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I love that this thread went all nerdy, says the dude posting from a Xubuntu 16.10 machine using jwm.

But the moral of the story is that you ride what you like. I have been chugging around Chapel Hill on a singlespeed for most of the last 4 years because it's just so entertaining.
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Old 02-24-17, 10:03 PM   #58
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Originally Posted by base2 View Post
In reference to the Nobel winning Linus, another famous Linus is Linus Torvolds. The man behind Linux. If you don't know what Linux is, and you have a mobile phone, you are holding some version of it or lines of code borrowed from it in your hands...Linus's changing the world!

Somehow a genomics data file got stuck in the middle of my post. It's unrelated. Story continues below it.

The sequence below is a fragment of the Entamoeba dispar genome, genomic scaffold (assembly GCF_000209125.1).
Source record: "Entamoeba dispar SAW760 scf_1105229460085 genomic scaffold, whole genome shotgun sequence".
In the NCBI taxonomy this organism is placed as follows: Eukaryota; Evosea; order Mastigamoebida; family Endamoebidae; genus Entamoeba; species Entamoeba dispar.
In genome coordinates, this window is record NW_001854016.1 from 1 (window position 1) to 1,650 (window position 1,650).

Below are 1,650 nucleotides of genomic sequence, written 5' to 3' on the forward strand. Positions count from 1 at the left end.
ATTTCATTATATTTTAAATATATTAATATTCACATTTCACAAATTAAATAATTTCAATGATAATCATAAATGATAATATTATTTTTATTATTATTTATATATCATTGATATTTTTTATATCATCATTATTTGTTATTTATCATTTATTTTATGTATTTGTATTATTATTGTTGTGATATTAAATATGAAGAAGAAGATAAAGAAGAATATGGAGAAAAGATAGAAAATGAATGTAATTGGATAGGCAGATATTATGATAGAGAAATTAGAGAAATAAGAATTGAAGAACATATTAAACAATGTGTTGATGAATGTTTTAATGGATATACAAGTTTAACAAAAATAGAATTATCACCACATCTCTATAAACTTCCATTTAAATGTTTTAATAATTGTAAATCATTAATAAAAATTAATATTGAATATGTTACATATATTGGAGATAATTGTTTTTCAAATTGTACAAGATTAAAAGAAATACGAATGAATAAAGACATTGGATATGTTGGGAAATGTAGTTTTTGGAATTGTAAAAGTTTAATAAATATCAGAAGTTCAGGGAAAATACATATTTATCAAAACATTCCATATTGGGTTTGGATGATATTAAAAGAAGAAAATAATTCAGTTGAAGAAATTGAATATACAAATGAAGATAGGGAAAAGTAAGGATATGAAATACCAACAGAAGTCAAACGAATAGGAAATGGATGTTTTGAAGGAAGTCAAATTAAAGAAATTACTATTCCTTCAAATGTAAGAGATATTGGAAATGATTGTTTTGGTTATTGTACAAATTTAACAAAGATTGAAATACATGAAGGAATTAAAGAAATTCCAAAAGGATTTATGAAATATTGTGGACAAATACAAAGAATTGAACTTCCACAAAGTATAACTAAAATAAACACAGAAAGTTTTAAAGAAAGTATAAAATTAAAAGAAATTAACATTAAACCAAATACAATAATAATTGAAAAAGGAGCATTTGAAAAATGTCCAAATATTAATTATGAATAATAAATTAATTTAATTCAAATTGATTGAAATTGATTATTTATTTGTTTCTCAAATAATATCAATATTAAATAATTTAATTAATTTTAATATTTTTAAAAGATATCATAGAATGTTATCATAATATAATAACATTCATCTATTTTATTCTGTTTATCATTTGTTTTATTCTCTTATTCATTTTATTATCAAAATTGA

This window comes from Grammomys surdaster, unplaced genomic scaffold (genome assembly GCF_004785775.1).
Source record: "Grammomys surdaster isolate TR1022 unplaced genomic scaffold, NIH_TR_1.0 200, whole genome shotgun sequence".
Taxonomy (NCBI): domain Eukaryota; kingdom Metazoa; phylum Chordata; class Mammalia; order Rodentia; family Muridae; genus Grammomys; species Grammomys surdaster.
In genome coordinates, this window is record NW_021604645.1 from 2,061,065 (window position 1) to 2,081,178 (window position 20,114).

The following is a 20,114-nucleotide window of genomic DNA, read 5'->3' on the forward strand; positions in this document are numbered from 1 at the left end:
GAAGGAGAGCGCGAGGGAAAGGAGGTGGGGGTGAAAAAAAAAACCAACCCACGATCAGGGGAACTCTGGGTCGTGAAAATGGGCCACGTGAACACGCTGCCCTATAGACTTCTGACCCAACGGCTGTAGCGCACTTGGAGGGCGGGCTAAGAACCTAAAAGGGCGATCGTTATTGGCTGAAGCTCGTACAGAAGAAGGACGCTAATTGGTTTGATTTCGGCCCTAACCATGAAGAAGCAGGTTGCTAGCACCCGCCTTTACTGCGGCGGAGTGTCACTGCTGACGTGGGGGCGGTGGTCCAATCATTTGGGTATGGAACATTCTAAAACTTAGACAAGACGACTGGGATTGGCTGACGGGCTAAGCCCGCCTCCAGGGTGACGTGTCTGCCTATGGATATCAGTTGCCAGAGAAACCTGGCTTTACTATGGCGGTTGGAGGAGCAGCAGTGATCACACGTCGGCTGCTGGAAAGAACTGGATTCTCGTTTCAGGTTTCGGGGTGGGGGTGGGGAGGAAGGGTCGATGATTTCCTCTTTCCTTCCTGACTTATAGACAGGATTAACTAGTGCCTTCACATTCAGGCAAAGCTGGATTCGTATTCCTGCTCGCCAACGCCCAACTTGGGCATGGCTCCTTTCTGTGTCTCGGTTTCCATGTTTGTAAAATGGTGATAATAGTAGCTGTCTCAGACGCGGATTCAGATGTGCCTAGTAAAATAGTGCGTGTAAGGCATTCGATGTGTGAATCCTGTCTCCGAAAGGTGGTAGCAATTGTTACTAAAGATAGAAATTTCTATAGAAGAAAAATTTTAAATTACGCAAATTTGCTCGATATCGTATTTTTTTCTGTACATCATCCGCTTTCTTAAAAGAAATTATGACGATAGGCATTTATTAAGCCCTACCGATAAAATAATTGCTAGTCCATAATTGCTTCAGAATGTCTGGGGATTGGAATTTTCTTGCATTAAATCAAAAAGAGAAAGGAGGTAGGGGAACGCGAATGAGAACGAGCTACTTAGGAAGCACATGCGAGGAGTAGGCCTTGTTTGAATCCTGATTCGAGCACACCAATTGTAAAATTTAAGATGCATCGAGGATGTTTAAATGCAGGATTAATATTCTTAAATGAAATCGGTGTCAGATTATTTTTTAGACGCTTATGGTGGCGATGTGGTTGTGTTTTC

Not to mention, if you're using the Internet, everything you do passes through several computers that are all running Linux.
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Old 02-24-17, 10:14 PM   #59
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Originally Posted by missmixte View Post
nd they are much faster than me, naturally, because they're in better shape, they know what they're doing, and their bikes are probably faster/lighter. But the Linus bike itself is fun to ride, feels smooth and fast when I try to make it go fast (which isn't that often).
On the way home today, in the rain, I got passed by a young lady riding a mountain bike with 24" wheels and knobby tires. The motor is more important than the bike.
Quote:
The bike shop guy told me he wasn't really a fan of Linus bikes bc they are more for just around town riding, not really for commuting.